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Arms race beneath the Pacific

Large landing ships The Pacific Ocean and its neighboring seas are getting increasingly crowded these days as the countries that call those waters home try to keep up with China's growing naval presence in the region. As CNN's Charles Riley writes, Australia recently became the latest entrant to the arms race when they ordered twelve new submarines at a cost of $39 billion. The 4,700 metric ton Shortfin Barracudas will offer their navy better sensory and stealth performance without compromising the range and endurance of older models. Australia described them as the "largest and most complex" submarines it has ever employed. Their Pacific neighbors are likely to follow suit, with at least eight of the twelve nations in the area that currently utilize subs looking to upgrade their respective fleets.

Such expansion is merely the latest example of a recent trend in the region. Defense spending among Asian countries has risen steadily by an average of five percent each year at a time when military budgets in most of Europe have remained stagnant. While the region's growing economic power has enabled its countries to make such an investment, the primary cause is often thought to be China's aggressive territorial expansion through man-made islands in the Pacific and disputes with Taiwan, Vietnam, Indonesia, Malaysia, and Japan, among others.

Admiral Samuel Locklear, the former commander of the U.S Pacific Command, believes that the Indo-Asia Pacific Region is already "the most militarized part of the world." Submarines play a central role in that militarization with some arguing that "half of the world's submarines will be operating in Asia by 2035."

Australia, however, has not been directly affected by such aggression and does not anticipate that changing any time soon. Still, they see the advances made by other nations as a threat to "the defense capability edge [they] have enjoyed" to date. As such, they seem to be less worries about their national security and more concerned about their standing within the region, though they might dispute any distinction between those factors. After all, in an arms race, the volume of one's voice is often directly related to the strength of one's military. If Australia wants to keep its seat at the table, then it probably does have to keep up with the rest of the region in this regard.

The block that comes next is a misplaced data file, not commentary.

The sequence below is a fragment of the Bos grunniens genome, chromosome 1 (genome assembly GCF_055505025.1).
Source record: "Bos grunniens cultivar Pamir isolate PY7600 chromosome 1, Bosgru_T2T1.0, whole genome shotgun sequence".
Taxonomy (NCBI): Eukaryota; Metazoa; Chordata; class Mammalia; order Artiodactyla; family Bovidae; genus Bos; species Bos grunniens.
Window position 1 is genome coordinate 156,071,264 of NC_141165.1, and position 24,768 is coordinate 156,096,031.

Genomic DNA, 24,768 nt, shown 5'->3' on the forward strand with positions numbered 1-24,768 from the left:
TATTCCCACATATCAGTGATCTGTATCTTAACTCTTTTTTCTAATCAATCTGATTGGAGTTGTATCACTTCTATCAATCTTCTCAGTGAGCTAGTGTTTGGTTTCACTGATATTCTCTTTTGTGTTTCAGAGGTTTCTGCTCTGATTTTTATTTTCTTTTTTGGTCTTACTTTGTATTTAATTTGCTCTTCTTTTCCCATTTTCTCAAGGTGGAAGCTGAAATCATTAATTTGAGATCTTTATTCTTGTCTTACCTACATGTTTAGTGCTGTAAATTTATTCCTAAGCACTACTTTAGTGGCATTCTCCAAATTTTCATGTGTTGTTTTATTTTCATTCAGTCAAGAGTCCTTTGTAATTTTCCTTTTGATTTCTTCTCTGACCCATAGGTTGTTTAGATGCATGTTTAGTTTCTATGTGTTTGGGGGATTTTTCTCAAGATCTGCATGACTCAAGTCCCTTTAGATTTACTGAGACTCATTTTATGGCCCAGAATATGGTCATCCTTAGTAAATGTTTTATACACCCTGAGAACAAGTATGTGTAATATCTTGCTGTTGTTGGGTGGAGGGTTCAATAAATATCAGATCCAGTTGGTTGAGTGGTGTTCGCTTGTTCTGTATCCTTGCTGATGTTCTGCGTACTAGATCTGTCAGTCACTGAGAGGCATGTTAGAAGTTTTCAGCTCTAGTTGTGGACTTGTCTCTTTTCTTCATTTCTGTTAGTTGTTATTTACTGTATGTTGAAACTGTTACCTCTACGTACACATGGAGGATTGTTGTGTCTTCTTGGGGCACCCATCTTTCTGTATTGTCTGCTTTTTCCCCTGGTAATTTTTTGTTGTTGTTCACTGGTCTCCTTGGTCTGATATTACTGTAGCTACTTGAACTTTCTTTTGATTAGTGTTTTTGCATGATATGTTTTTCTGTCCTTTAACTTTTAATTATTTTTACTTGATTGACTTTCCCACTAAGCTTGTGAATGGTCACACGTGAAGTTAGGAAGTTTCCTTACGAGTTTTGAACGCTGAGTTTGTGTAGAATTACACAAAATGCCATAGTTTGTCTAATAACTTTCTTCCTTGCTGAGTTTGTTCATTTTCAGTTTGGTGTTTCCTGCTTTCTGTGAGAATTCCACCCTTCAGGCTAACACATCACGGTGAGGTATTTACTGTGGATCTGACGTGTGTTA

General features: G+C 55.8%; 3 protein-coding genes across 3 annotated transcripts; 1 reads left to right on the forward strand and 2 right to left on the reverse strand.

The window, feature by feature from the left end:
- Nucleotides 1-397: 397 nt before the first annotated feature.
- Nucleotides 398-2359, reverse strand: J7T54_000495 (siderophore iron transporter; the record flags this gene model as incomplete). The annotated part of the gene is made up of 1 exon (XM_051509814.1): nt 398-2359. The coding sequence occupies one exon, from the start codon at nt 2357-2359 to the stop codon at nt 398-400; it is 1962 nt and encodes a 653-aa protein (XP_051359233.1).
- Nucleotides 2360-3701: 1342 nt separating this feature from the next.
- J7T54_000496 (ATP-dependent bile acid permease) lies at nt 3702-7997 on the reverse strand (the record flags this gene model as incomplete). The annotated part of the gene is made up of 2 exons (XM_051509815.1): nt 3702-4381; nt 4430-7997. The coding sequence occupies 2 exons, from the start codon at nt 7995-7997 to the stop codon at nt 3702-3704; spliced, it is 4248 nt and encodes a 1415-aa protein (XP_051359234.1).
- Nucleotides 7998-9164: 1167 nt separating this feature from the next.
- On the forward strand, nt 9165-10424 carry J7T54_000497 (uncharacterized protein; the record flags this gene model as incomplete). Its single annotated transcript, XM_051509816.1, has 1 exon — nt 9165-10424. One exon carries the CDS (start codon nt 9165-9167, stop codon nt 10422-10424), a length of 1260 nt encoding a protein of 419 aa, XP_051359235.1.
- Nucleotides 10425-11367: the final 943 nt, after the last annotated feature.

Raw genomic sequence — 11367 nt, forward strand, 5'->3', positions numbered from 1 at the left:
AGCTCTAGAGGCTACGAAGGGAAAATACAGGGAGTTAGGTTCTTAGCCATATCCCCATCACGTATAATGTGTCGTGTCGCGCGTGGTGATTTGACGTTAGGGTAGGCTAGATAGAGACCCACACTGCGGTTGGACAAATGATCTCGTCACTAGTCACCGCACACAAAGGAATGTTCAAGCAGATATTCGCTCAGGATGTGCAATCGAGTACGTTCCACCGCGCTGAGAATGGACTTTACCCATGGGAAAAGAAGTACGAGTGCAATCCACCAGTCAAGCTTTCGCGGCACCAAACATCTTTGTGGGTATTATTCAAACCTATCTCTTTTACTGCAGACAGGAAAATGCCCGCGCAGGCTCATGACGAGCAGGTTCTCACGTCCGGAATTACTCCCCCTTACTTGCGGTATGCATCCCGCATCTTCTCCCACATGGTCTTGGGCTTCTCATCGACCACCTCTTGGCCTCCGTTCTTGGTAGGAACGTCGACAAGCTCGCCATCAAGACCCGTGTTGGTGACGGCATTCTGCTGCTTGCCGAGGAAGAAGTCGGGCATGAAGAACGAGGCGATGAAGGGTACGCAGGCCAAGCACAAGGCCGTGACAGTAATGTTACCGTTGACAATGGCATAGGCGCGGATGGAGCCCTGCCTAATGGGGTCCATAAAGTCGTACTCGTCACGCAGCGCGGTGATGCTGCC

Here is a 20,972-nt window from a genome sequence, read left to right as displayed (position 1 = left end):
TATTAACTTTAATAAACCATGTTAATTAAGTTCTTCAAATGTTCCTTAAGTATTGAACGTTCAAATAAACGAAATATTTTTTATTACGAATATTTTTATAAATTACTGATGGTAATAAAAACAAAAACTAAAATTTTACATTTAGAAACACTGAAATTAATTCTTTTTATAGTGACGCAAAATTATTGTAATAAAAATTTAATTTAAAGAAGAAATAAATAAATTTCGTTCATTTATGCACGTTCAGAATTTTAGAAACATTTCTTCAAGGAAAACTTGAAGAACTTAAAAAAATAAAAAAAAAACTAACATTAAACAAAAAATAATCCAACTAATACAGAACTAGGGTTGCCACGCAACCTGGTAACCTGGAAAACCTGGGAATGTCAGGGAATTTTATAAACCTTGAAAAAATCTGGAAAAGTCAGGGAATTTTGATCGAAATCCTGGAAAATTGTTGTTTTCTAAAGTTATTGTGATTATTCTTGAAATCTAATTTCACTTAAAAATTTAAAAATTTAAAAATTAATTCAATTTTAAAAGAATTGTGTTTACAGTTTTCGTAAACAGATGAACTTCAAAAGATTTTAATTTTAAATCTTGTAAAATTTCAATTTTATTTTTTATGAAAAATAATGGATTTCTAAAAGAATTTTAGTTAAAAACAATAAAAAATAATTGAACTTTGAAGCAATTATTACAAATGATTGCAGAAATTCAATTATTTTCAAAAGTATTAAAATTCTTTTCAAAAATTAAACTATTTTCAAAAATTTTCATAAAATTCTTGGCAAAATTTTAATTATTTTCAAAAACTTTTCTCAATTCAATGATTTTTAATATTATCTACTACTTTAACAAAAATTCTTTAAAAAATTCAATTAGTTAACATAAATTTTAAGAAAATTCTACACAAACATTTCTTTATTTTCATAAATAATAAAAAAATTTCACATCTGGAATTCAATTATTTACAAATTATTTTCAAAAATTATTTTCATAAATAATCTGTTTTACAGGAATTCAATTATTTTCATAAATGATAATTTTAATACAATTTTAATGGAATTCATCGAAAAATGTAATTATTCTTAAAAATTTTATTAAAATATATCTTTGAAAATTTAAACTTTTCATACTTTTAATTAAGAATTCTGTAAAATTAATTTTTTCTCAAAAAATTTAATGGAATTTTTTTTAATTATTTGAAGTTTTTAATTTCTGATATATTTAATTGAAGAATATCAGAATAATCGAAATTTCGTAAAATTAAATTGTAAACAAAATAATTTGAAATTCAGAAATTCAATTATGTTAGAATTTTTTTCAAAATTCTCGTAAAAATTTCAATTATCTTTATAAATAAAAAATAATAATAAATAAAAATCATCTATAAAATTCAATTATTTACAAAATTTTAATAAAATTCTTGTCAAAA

Fortunately, our influence on the larger culture doesn't work the same way. Throughout the Church's history, some of its most influential people were those least associated with strength and power. That fact is perhaps best seen in its earliest days. Our faith began with a group of fishermen, women, and others who were often marginalized in the political and religious realms of their day. The Church grew largely through its appeal to the poor and downtrodden. Its spiritual heroes were often those that chose to give up their wealth and standing in the pursuit of a closer relationship with God. And that pattern continues to this day.

As Paul wrote to the church in Corinth, "Consider your calling, brothers: not many of you were wise according to worldly standards, not many were powerful, not many were of noble birth. But God chose what is foolish in the world to shame the wise; God chose what is weak in the world to shame the strong" (1 Corinthians 1:26–27).

That passage does not mean that God can or will only use the weak and foolish. Rather, those words were meant to encourage the believers then, and in every generation since, that to be used by God requires nothing beyond our willingness to be used. God can do more for his kingdom through the poor and powerless who are committed to serving him than he can through the rich and powerful who are not.

So wherever you fall on that spectrum, know that your submission to the Lord will most determine your influence for the kingdom. So how useful will you be today?

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